the renocated bridge
The Millennium Footbridge opened again after they closed it down due to alarming swaying effect and gave people feeling of seasickness. Created to look like a fine metal ribbon by day and a floodlit blade of light at nite, the bridge quickly became London's popular new attraction.
A A London Internet Centre
The Internet Centre at New Oxford St was cheap (1 pound for an hour Internet usage) and very basic. Don't expect anything fancy. Cold drinks are being sold as well.
It's located at 73 New Oxford Street, Holborn - London, WC1A 1DG
Flowers and Fountains
Regent's Park. Oasis of calm in the rush of the city.
With playgrounds, a boating lake, and the London Zoo, Regent's Park is the perfect place to spend a fine day in the great outdoors.
A park-within-the park, Queen Mary's Gardens contain formal rose beds, boxwood-edged knot gardens, and a duck pond with Japanese serenity garden all within the Inner CIrcle.
Lining the boulevards to the east and south of the Park are crescents of finely whitewashed Georgian Townhouses, surely deluxe housing for a fortunate few.
The Park is reached via the tube, Regent's Park stop, or the #453 bus.
Stand on the Right!
When riding an escalator in London, it is essential that you stand on the right side of the escalator, so that people who want to walk up or down can pass you on the left side. Aggressive escalator passengers will not hesitate to yell at you or push you out of the way, even if you are a bewildered foreign child (like me!)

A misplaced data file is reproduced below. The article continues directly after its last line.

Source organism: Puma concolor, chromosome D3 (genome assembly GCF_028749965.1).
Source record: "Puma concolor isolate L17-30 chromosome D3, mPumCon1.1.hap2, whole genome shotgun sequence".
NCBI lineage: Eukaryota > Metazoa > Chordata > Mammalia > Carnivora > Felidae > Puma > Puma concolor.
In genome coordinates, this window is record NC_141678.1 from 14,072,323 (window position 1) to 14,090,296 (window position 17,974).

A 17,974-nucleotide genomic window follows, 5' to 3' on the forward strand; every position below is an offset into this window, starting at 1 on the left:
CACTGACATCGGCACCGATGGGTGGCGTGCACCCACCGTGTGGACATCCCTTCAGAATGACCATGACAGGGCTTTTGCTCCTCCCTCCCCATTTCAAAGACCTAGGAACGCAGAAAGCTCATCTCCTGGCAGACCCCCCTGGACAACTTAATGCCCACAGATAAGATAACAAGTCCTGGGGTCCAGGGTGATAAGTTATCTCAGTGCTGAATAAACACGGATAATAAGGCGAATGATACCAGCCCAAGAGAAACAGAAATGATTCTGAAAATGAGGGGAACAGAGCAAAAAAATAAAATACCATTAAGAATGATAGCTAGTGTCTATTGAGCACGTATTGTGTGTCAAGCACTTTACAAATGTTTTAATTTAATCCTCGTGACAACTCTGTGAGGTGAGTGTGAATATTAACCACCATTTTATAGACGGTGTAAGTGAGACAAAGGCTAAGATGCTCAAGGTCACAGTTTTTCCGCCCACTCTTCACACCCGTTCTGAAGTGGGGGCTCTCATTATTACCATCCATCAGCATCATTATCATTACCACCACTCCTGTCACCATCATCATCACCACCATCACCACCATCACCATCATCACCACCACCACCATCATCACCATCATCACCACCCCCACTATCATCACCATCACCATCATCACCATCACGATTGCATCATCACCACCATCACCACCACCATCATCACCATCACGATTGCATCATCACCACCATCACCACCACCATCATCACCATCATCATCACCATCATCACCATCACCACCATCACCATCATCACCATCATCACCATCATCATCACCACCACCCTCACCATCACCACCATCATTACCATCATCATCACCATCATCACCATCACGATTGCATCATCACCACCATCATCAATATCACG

The British are generally an unfriendly lot, extremely nationalistic (especially when it comes to football, at which they have historically excelled at losing), sour-faced and miserable-looking. They feel themselves to be the natural-born rulers of the world, temporarily down on their luck, and will take any and all opportunities to break into blood-thumping militaristic songs like 'Rule Britannia', as well as the considerably more unimaginative football chat 'Eng-er-land, Eng-er-land, Eng-er-land' (the last Scottish football song was titled 'Don't Come Home Too Soon', reflecting slightly more realistic expectations north of the border). Avoid talking to British people wherever possible. If you do find yourself having to make polite conversation with one, the chances are high that you will not be able to fathom a word he or she is saying, due to the existance of impenetrably thick regional accents (see below). The London accent in particular can be difficult to follow, and you may come away with the distinct impression that the vocabulary of the typical Londoner consists of little more than sexual swear words. My advice is to simply nod and smile inanely, which will cause the British person to annunciate his syllables extremely slowly in a loud voice, while thinking 'bloody foreigner' to himself. Do not ask teenagers for directions as British youths, having little else to do, will sometimes amuse themselves itself by pointing people in the wrong direction while attempting not to snigger out loud. Be wary of anyone who does not look obviously foreign who attempts to approach you in the street for any reason whatsover. The chances are they will simply ask you for money, regardless of how they initially start the conversation.